Cool Kids are at greater risk…
There used to be a youth ministry strategy that said reach the popular kids and you will reach their whole school. A University of Virginia study shows why we should reach popular kids, but it isn’t to grow our youth ministry. It’s because they are at greater risk than you may have guessed. Here’s what youth workers, parents and teachers need to know:
Popularity is a Trap
The research is overwhelming. For instance, a study tracking nearly 200 13-year-olds over the course of a decade found that those who acted old for their age by sneaking into movies, forming early romantic relationships, shoplifting, and basing friendships on appearance were considered by their peers to be the popular kids. The “cool kids,” the same study found, had a 45 percent greater rate of problems due to substance abuse by age 22, and a 22 percent greater rate of criminal behavior, compared with the average teen in the study. Such behavior made the popular group far less socially acceptable as young adults than they were at 13, which suggests that while the cool kids achieved temporary social status, they never developed the skills needed for deep, durable friendships.
Pseudo Maturity (Faking It)
Students who were too cool too young were judged less socially competent by their peers and had more problems with substance abuse, said Joseph Allen, a professor of psychology at the University of Virginia and lead author on the study.
The research showed “Teens are intimidated by these kids, and parents are intimidated because they think that these pseudo-mature kids are on the fast track,” Allen said in an interview with the Los Angeles Times. “These kids are on the fast track, but it’s really to a dead end. “They are gaining the appearance of maturity, but they are not gaining actual maturity.”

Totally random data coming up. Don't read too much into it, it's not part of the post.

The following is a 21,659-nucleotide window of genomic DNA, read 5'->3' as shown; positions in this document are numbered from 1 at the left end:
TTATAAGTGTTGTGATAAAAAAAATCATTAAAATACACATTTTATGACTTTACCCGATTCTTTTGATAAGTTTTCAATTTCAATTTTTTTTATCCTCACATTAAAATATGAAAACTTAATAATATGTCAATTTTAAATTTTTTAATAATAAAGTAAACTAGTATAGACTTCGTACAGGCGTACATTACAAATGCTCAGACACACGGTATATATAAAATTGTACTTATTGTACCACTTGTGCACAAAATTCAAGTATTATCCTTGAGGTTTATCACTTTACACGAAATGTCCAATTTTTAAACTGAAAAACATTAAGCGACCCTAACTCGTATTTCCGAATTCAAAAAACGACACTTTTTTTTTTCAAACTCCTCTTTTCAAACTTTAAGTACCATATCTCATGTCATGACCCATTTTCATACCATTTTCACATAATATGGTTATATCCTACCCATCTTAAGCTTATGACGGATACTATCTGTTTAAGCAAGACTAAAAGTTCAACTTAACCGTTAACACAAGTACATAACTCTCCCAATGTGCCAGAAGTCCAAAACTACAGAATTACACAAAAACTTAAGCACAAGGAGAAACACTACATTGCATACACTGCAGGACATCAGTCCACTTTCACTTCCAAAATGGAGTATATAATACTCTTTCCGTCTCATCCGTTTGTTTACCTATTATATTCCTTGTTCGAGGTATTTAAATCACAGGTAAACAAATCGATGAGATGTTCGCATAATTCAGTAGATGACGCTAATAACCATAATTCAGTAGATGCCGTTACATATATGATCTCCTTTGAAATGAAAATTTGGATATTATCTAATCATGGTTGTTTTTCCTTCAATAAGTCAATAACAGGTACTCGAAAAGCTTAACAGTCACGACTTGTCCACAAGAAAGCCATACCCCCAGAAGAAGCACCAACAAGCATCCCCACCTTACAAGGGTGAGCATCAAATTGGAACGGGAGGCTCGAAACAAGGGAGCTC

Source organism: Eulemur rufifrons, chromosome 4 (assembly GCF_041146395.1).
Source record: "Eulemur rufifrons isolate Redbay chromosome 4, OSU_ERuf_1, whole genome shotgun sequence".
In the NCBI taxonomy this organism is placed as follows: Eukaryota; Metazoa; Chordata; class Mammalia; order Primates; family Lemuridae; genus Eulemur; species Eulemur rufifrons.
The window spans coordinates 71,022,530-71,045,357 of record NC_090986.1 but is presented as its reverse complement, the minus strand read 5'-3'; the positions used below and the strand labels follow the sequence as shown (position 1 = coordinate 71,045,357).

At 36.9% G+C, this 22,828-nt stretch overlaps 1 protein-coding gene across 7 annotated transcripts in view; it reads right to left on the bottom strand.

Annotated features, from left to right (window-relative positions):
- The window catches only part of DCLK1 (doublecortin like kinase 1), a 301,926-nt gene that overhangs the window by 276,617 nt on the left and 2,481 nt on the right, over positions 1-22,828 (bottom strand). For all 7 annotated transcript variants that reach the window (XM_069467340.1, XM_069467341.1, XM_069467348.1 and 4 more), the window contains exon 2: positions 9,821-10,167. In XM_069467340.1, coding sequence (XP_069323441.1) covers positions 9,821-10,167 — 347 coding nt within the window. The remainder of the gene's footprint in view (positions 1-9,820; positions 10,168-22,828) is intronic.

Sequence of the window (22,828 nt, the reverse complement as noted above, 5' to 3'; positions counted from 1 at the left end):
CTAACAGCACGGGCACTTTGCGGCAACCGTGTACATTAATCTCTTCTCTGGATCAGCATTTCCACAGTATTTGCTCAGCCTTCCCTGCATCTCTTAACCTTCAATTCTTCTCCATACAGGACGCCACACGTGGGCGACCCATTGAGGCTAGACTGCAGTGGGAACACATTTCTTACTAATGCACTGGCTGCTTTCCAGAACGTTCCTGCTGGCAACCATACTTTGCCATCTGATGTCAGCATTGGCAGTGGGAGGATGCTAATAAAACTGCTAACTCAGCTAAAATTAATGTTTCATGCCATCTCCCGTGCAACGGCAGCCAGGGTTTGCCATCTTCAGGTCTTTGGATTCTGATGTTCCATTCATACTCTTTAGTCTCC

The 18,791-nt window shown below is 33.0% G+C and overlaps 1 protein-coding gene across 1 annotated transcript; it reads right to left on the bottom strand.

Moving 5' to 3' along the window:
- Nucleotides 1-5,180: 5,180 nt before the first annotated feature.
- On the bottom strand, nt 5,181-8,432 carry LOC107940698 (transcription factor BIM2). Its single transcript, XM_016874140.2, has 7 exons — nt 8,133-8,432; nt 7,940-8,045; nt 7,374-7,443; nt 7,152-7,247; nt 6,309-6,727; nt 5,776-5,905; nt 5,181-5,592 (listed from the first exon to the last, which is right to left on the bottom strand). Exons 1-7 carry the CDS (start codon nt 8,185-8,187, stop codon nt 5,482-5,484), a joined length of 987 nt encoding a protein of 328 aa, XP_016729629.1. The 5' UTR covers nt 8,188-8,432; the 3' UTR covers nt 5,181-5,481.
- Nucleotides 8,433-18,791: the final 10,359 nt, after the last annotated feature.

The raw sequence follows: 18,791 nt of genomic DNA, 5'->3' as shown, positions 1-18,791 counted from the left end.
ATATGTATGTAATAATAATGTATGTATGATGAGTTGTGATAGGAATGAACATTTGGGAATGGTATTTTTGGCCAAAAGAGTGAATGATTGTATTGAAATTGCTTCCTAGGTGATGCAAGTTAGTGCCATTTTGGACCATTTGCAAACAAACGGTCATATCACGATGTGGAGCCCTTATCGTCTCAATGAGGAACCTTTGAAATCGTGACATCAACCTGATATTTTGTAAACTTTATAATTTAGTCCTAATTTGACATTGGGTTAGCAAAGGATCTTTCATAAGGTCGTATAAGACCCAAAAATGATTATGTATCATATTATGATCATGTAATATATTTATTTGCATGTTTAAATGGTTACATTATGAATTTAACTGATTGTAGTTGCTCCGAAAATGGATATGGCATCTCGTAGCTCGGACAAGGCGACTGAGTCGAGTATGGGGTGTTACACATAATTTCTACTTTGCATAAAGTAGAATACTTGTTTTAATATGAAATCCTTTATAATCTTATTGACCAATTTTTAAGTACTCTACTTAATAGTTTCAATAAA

By locking into “mature” roles at 12 and 13 these students create a tough exterior but are without substance inside. The result is actually the opposite. Lacking an integrated sense of self, they really don’t know who they are. They have learned to play a role but without their peer group enabling this fantasy, they don’t know how to properly respond in any other contexts.
They Need Help
While they appear to have it all together before their peers and being too cool to need parents, coaches, teachers or anyone else they are still needy. Of course maintaining this façade requires them to use adults to their advantage when they can and defy them to keep up appearances. This makes it difficult to connect with them. Image and status to them so youth group and church will be institutions they will ditch for cooler haunts like clubs or other “adult” hang outs.
Some youth works have been able to connect with this crowd with extreme sports, gyms, and relational ministry where the young adults they look up to
Parents! Don’t Rush Them
Dr. Allen has some advice for parents. “Parents shouldn’t worry too much if their young teens prefer to spend Saturday nights at home watching a movie or reading instead of going out with friends “There is this kind of quiet majority of adolescents out there that is much more functional at an older age,” he said.
Engaging Cool Kids
While it may seem that status and pride drive these trend setting students, they can be reached by youth workers who are willing to build friendships with them.
David Sawler, author of Good Bye Generation and Before You Say Good Bye, who still engages youth and young adults, has always had a heart for hard to reach students. He would always have his skate board handy to jump in with students at or college campus or down town. Other youth workers meet students on the half pipe snow boarding or out on the waves surfing.
A Vision for the In Crowd
Instead of seeing these students as a way to draw students to our group it is best to see them for who they are. They are needed students on a collision course with many problems in their early twenties. They are a group of students who desperately need positive role models who will help them break free from the trap of popularity and stunted social development.